Scotland’s shortage of classroom coding experts means tech clubs funded by Digital Xtra Fund may be the only way for some pupils to learn the skill.
We may finally be at the point where the worst of the Covid-19 pandemic is behind us. We will not, though, be returning to things as they were before: the world has changed, bringing huge opportunities for new thinking.
This is particularly true of Scottish education. This was badly affected by lockdown with schools closed, teaching moved online and extracurricular activities largely halted.
With young people hopefully back in classrooms for good, the moment is ripe for bold new approaches to be introduced. One area where these are needed is in STEM (science, technology, engineering and mathematics) learning.
In particular, there is a serious problem facing computer science in Scottish schools – the number of secondary school teachers having this as their main subject has dropped by more than 22 per cent since 2008 giving young people less opportunities to take up computing.
Digital Xtra Fund, a Scottish charity created in 2016, is working to address this problem.
Backed by business partners including Baillie Gifford, AWS and CGI, it provides grants for extracurricular activities that focus on inspiring the next generation to understand and create with technology.
The shortage of computer science teachers means the coding and tech clubs supported by Digital Xtra Fund are often the only form of regular opportunity some young people have to learn about computing.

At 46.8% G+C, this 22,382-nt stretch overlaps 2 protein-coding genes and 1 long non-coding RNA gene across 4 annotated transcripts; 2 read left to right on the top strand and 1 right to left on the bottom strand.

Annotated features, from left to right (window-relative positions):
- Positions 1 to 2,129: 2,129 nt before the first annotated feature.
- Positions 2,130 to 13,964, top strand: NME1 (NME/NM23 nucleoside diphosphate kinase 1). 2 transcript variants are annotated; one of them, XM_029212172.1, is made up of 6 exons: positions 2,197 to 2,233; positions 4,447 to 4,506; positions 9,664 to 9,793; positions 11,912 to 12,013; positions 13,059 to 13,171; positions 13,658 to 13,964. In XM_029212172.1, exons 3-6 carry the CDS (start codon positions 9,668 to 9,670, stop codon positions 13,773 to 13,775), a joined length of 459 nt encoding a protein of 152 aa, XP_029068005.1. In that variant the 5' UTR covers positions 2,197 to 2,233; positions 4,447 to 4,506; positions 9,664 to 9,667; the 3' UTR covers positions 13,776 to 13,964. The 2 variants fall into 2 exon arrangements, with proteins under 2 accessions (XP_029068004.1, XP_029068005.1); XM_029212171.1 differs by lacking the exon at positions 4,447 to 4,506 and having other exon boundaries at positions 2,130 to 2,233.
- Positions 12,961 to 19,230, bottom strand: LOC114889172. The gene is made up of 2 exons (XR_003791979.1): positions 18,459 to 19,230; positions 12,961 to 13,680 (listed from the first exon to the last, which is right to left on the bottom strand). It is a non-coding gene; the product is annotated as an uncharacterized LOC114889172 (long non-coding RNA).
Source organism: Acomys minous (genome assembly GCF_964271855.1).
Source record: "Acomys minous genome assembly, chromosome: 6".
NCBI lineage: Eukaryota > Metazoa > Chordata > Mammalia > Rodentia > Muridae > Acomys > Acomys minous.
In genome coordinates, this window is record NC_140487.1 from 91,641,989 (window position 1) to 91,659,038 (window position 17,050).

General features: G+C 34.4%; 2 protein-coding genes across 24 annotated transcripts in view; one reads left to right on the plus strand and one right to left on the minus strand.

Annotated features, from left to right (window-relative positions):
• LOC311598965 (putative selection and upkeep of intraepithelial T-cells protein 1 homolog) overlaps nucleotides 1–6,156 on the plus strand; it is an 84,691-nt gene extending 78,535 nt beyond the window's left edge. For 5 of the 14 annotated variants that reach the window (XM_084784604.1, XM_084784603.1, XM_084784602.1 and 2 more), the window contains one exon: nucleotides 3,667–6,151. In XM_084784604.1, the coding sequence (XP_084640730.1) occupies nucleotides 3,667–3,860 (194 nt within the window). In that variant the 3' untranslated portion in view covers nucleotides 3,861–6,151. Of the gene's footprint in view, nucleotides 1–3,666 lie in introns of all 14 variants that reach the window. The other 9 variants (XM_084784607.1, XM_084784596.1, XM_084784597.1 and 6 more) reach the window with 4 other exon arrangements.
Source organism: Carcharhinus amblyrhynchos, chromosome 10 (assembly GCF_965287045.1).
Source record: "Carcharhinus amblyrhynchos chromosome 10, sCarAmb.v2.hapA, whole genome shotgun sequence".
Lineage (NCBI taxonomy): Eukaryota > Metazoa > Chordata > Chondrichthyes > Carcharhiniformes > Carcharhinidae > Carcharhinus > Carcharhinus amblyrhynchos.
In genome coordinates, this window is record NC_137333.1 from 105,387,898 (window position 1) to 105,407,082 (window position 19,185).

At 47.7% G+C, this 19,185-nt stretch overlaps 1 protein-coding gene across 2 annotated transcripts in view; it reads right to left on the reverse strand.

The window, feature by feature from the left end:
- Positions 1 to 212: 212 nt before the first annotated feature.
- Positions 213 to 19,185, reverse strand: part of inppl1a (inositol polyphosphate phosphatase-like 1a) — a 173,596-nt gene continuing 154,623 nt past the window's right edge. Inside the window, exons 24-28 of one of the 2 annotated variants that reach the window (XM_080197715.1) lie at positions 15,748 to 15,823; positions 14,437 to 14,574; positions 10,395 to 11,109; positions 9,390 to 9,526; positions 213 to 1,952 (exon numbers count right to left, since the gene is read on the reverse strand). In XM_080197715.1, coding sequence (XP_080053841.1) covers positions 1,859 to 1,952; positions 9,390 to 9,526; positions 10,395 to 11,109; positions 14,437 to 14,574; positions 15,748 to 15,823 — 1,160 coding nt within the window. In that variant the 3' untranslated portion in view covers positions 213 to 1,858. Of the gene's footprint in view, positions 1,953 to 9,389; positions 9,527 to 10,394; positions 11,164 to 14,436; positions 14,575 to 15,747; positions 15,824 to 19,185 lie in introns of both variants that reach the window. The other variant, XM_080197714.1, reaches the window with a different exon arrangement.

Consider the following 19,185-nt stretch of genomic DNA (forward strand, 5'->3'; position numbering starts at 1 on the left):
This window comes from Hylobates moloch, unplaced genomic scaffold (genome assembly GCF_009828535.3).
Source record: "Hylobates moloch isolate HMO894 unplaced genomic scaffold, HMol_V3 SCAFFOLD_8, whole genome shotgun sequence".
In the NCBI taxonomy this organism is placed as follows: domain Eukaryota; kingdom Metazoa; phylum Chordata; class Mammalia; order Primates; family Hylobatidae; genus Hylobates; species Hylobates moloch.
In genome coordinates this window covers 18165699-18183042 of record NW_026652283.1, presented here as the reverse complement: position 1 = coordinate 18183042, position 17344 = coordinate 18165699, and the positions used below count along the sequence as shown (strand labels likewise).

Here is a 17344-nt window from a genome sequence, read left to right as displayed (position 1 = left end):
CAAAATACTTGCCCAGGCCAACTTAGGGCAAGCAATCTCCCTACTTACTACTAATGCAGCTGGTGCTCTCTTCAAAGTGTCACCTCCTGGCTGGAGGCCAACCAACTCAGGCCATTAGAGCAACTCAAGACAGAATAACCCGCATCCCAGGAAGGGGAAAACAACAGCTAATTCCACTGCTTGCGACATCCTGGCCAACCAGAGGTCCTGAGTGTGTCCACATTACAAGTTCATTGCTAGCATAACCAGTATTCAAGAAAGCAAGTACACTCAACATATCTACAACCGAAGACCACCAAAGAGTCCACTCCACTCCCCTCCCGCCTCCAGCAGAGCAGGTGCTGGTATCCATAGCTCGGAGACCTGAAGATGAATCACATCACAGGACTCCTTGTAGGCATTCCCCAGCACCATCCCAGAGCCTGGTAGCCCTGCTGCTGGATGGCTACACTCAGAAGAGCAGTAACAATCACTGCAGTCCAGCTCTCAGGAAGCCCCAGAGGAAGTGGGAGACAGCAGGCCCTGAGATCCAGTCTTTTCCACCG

However, the organisation’s Partnerships and Development Manager, Kraig Brown, says that unfortunately many of these activities were cut during the pandemic, and continued uncertainty around next year has also meant the number of grant applications received by the Fund was down this year.
“Schools are still in pandemic mode and working on delivering their core programmes. Their main focus has been on getting core teaching back up and running.
“As a result, many who would have normally applied for funding for tech clubs have elected not to as they still don’t know what is going to happen next year.”
Kraig does welcome the recent commitments outlined in the Education Recovery: Next Steps programme announced by Scottish Government earlier this month in the wake of the pandemic, though he has some reservations.
The blueprint includes a commitment to ensuring every schoolchild has access to the technology they need to support their education and recruitment of 3500 additional teachers and classroom assistants. Kraig said: “The commitment to ensuring every schoolchild has access to technology really stands out for me, but let’s make sure this isn’t just a box ticking exercise. It’s great to give youngsters a Chromebook or iPad, but they need to know how to use it – and I don’t mean just tapping apps – but actually know how these devices function.
“Children should be able to code simple tasks and control other devices with them – the hardware is only a means to the digital skills they require to make full use of the wider technology spectrum.”